Savings in Times of Demographic Change: Lessons from the German Experience

37 Pages Posted: 18 Dec 2014

See all articles by Axel H. Börsch-Supan

Axel H. Börsch-Supan

Max Planck Society for the Advancement of the Sciences - Munich Center for the Economics of Aging (MEA)

Tabea Bucher-Koenen

ZEW – Leibniz Centre for European Economic Research; Max Planck Society for the Advancement of the Sciences - Munich Center for the Economics of Aging (MEA)

Michela Coppola

Max Planck Society for the Advancement of the Sciences - Max Planck Institute for Social Law and Social Policy

Bettina Lamla

Max Planck Society for the Advancement of the Sciences - Munich Center for the Economics of Aging (MEA)

Date Written: October 2014

Abstract

Pension reforms in many developed countries make individuals shoulder a bigger share of longevity and income risks. The desired response is that individuals accumulate private assets for retirement. Whether this actually takes place, is of paramount relevance for scientists and policy makers. We take Germany as an example: Twenty years of pension reform have transformed the monolithic German pension system into a multi-pillar system. Formerly generous public pension benefits are gradually being reduced, while substantial incentives are granted to occupational and private saving schemes. Has this transition worked out? We survey the reform steps and household’s reactions: How did individuals adjust their labor market behavior? How did private and occupational pension plans take off? How do behavioral adjustments vary in the population?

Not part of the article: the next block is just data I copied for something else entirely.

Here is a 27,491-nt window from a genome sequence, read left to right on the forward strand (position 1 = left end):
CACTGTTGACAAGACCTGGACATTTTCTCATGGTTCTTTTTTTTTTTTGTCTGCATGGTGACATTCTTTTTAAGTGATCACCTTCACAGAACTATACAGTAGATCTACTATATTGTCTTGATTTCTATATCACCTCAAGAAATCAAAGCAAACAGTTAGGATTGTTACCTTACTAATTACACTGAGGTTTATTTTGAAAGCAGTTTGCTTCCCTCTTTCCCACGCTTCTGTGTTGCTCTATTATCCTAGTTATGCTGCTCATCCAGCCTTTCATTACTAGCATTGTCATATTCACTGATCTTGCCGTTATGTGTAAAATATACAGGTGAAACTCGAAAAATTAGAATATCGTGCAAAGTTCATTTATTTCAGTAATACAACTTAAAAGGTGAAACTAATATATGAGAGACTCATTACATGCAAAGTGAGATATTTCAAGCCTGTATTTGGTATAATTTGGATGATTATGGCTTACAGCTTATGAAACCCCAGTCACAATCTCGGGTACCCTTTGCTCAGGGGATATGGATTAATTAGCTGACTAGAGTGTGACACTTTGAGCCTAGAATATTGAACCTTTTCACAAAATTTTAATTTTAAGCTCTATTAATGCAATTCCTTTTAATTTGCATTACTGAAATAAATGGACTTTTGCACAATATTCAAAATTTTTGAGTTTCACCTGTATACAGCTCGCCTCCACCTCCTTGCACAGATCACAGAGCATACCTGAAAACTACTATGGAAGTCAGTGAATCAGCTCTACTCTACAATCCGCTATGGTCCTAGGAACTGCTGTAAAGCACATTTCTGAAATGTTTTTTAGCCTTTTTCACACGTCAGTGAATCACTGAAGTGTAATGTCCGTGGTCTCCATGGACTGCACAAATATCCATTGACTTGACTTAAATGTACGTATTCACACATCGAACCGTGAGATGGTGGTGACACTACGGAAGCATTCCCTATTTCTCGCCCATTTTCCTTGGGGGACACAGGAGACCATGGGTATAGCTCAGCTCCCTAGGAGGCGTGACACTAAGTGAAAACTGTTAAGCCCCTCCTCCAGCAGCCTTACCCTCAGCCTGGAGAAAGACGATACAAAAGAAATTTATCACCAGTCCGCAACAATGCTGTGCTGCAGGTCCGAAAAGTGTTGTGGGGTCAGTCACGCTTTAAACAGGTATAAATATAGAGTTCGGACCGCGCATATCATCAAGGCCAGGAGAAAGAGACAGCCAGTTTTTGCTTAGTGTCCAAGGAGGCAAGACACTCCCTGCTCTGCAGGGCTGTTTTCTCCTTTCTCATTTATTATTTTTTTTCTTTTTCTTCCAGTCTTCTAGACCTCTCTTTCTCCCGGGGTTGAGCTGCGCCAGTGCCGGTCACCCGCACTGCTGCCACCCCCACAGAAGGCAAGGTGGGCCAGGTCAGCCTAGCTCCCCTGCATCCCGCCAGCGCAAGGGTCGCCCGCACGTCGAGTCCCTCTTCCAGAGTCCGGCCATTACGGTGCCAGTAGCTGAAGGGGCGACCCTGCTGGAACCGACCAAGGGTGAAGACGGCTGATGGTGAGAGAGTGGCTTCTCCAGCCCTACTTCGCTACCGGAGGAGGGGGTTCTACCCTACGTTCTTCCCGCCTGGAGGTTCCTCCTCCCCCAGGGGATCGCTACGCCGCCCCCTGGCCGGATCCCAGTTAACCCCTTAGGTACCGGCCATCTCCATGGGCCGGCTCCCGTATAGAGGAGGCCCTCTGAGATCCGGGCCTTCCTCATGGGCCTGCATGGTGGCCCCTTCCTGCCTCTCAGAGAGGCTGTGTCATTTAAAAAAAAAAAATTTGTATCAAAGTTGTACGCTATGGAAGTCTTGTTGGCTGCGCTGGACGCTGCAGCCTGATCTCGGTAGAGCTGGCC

Most Germans adapted to the new situation. Both actual and expected retirement decisions changed and the share of households without supplementary pensions decreased from 73% to 39% in little more than a decade. This is a remarkable success. Nonetheless, households with low education, low income and less financial education did neither adjust their retirement behavior nor pick up supplementary pension plans and are thus likely to face difficulties in bridging the gap arising in future pension income.

Keywords: pension reform, Germany, saving behavior, retirement behavior

JEL Classification: D91, J26, D14

Suggested Citation

Börsch-Supan, Axel H. and Bucher-Koenen, Tabea and Coppola, Michela and Lamla, Bettina, Savings in Times of Demographic Change: Lessons from the German Experience (October 2014). Max Planck Institute for Social Law and Social Policy Discussion Paper No. 18-2014. Available at SSRN: https://ssrn.com/abstract=2539019 or http://dx.doi.org/10.2139/ssrn.2539019

Axel H. Börsch-Supan (Contact Author)

Max Planck Society for the Advancement of the Sciences - Munich Center for the Economics of Aging (MEA) ( email )

Amalienstrasse 33
Munich, 80799
Germany

HOME PAGE: http://www.mea.mpisoc.mpg.de

Tabea Bucher-Koenen

ZEW – Leibniz Centre for European Economic Research ( email )

P.O. Box 10 34 43
L 7,1
D-68034 Mannheim, 68034
Germany

Max Planck Society for the Advancement of the Sciences - Munich Center for the Economics of Aging (MEA) ( email )

Amalienstrasse 33
Munich, 80799
Germany

HOME PAGE: http://mea.mpisoc.mpg.de/

Michela Coppola

Max Planck Society for the Advancement of the Sciences - Max Planck Institute for Social Law and Social Policy ( email )

Amalienstraße 33
München, 80799
Germany

HOME PAGE: http://www.mea.mpisoc.mpg.de/index.php?id=230&no_cache=1&tx_meamitarbeiteranzeige_pi1[showUid]=1084&

Bettina Lamla

Max Planck Society for the Advancement of the Sciences - Munich Center for the Economics of Aging (MEA) ( email )

Amalienstrasse 33
Munich, 80799
Germany

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